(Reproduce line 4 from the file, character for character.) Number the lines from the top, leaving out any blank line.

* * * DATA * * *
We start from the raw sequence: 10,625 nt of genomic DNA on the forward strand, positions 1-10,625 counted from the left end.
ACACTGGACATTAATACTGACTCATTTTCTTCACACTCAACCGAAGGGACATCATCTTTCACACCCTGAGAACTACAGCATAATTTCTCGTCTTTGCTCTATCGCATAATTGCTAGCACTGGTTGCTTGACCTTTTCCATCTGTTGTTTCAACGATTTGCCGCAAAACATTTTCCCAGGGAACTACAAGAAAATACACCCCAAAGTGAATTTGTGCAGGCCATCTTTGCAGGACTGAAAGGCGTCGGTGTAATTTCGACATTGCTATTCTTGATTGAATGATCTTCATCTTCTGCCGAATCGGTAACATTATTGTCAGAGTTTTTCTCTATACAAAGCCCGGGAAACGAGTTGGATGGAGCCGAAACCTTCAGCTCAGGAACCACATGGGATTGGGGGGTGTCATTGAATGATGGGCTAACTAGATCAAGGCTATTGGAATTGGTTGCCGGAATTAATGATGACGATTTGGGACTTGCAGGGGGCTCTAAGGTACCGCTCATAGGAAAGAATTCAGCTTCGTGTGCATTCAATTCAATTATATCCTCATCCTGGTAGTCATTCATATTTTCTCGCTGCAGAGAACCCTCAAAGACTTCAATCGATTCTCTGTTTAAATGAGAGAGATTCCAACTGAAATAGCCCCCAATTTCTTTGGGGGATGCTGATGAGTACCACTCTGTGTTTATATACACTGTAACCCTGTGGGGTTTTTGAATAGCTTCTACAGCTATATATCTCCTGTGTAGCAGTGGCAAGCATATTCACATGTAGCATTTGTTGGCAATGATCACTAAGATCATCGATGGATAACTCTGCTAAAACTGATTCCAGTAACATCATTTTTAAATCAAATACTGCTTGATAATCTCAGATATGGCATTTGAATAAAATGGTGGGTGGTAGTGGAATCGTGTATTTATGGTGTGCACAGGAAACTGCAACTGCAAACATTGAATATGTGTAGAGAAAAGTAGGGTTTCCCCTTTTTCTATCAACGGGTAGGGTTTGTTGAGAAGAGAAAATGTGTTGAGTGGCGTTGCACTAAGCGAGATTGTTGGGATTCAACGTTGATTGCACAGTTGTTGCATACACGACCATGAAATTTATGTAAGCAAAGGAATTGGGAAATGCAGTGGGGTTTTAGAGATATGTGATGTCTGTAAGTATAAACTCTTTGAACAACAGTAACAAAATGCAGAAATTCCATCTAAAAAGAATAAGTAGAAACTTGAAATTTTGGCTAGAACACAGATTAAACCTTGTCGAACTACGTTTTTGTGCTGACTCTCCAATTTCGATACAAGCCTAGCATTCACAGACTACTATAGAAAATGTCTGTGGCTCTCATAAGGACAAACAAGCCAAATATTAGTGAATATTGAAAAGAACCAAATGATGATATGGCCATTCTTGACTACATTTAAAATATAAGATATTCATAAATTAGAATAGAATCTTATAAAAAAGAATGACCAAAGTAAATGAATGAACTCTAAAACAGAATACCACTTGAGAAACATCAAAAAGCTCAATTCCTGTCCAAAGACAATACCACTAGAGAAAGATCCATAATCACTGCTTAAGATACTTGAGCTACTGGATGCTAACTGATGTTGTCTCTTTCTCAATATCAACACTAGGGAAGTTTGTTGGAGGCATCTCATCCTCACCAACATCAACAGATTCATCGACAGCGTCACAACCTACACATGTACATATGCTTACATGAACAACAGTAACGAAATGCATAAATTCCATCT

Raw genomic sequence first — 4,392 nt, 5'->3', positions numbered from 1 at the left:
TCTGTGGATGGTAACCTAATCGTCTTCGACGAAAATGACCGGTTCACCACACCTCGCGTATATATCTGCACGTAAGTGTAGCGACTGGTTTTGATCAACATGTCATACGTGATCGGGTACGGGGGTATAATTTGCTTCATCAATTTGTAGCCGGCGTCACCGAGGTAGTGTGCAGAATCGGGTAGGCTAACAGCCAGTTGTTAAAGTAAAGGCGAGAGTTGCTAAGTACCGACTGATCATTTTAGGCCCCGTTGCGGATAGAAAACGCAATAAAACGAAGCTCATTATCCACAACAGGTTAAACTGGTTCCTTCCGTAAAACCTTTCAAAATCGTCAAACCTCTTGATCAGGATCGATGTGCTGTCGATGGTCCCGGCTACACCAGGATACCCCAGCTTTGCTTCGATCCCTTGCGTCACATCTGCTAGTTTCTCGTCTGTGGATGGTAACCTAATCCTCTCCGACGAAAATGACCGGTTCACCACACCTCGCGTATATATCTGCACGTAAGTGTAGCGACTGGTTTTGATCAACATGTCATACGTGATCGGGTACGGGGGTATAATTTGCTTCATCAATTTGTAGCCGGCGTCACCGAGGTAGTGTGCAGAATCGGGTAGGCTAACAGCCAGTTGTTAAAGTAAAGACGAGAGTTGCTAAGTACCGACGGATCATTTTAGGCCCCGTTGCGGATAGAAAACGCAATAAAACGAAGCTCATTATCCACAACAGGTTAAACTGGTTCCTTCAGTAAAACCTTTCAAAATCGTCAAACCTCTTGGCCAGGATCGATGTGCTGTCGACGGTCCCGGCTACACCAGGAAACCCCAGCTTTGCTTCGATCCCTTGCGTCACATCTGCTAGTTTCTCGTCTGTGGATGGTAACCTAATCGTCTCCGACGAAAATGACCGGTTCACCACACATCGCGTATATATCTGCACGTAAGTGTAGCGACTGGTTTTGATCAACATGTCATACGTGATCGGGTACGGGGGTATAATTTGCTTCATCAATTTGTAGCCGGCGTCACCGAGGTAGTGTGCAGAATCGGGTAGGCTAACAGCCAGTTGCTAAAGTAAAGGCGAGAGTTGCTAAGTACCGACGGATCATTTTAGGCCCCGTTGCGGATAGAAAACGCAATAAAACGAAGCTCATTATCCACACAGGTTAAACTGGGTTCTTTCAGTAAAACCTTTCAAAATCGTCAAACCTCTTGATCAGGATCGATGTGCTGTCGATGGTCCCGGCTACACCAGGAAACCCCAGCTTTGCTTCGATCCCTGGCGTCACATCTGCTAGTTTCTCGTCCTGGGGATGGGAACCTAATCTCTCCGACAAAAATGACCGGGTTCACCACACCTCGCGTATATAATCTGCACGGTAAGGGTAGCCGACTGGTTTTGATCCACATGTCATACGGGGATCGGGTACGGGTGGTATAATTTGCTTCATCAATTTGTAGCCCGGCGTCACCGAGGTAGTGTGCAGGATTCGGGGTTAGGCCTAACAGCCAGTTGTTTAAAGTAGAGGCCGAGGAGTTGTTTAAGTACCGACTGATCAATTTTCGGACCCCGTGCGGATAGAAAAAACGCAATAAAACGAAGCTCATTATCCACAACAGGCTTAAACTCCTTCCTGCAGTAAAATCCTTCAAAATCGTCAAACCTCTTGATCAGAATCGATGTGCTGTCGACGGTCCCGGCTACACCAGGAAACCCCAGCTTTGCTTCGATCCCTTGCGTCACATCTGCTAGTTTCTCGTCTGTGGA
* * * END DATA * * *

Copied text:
TCTGTGGATGGTAACCTAATCGTCTTCGACGAAAATGACCGGTTCACCACACCTCGCGTATATATCTGCACGTAAGTGTAGCGACTGGTTTTGATCAACATGTCATACGTGATCGGGTACGGGGGTATAATTTGCTTCATCAATTTGTAGCCGGCGTCACCGAGGTAGTGTGCAGAATCGGGTAGGCTAACAGCCAGTTGTTAAAGTAAAGGCGAGAGTTGCTAAGTACCGACTGATCATTTTAGGCCCCGTTGCGGATAGAAAACGCAATAAAACGAAGCTCATTATCCACAACAGGTTAAACTGGTTCCTTCCGTAAAACCTTTCAAAATCGTCAAACCTCTTGATCAGGATCGATGTGCTGTCGATGGTCCCGGCTACACCAGGATACCCCAGCTTTGCTTCGATCCCTTGCGTCACATCTGCTAGTTTCTCGTCTGTGGATGGTAACCTAATCCTCTCCGACGAAAATGACCGGTTCACCACACCTCGCGTATATATCTGCACGTAAGTGTAGCGACTGGTTTTGATCAACATGTCATACGTGATCGGGTACGGGGGTATAATTTGCTTCATCAATTTGTAGCCGGCGTCACCGAGGTAGTGTGCAGAATCGGGTAGGCTAACAGCCAGTTGTTAAAGTAAAGACGAGAGTTGCTAAGTACCGACGGATCATTTTAGGCCCCGTTGCGGATAGAAAACGCAATAAAACGAAGCTCATTATCCACAACAGGTTAAACTGGTTCCTTCAGTAAAACCTTTCAAAATCGTCAAACCTCTTGGCCAGGATCGATGTGCTGTCGACGGTCCCGGCTACACCAGGAAACCCCAGCTTTGCTTCGATCCCTTGCGTCACATCTGCTAGTTTCTCGTCTGTGGATGGTAACCTAATCGTCTCCGACGAAAATGACCGGTTCACCACACATCGCGTATATATCTGCACGTAAGTGTAGCGACTGGTTTTGATCAACATGTCATACGTGATCGGGTACGGGGGTATAATTTGCTTCATCAATTTGTAGCCGGCGTCACCGAGGTAGTGTGCAGAATCGGGTAGGCTAACAGCCAGTTGCTAAAGTAAAGGCGAGAGTTGCTAAGTACCGACGGATCATTTTAGGCCCCGTTGCGGATAGAAAACGCAATAAAACGAAGCTCATTATCCACACAGGTTAAACTGGGTTCTTTCAGTAAAACCTTTCAAAATCGTCAAACCTCTTGATCAGGATCGATGTGCTGTCGATGGTCCCGGCTACACCAGGAAACCCCAGCTTTGCTTCGATCCCTGGCGTCACATCTGCTAGTTTCTCGTCCTGGGGATGGGAACCTAATCTCTCCGACAAAAATGACCGGGTTCACCACACCTCGCGTATATAATCTGCACGGTAAGGGTAGCCGACTGGTTTTGATCCACATGTCATACGGGGATCGGGTACGGGTGGTATAATTTGCTTCATCAATTTGTAGCCCGGCGTCACCGAGGTAGTGTGCAGGATTCGGGGTTAGGCCTAACAGCCAGTTGTTTAAAGTAGAGGCCGAGGAGTTGTTTAAGTACCGACTGATCAATTTTCGGACCCCGTGCGGATAGAAAAAACGCAATAAAACGAAGCTCATTATCCACAACAGGCTTAAACTCCTTCCTGCAGTAAAATCCTTCAAAATCGTCAAACCTCTTGATCAGAATCGATGTGCTGTCGACGGTCCCGGCTACACCAGGAAACCCCAGCTTTGCTTCGATCCCTTGCGTCACATCTGCTAGTTTCTCGTCTGTGGA